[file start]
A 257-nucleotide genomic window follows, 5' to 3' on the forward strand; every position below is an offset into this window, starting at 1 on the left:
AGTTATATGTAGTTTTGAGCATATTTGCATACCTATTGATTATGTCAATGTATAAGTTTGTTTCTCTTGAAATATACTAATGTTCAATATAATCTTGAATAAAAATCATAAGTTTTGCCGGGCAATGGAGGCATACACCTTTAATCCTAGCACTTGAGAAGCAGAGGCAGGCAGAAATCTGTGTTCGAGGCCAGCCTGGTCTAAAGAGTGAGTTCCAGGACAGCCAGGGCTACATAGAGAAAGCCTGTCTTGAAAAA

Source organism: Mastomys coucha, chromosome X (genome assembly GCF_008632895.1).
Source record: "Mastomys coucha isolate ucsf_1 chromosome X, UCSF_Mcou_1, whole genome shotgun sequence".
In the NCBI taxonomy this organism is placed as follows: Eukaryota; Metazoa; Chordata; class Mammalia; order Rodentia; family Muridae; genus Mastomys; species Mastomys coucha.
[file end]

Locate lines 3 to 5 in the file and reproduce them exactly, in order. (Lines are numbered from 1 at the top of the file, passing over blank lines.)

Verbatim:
Source organism: Mastomys coucha, chromosome X (genome assembly GCF_008632895.1).
Source record: "Mastomys coucha isolate ucsf_1 chromosome X, UCSF_Mcou_1, whole genome shotgun sequence".
In the NCBI taxonomy this organism is placed as follows: Eukaryota; Metazoa; Chordata; class Mammalia; order Rodentia; family Muridae; genus Mastomys; species Mastomys coucha.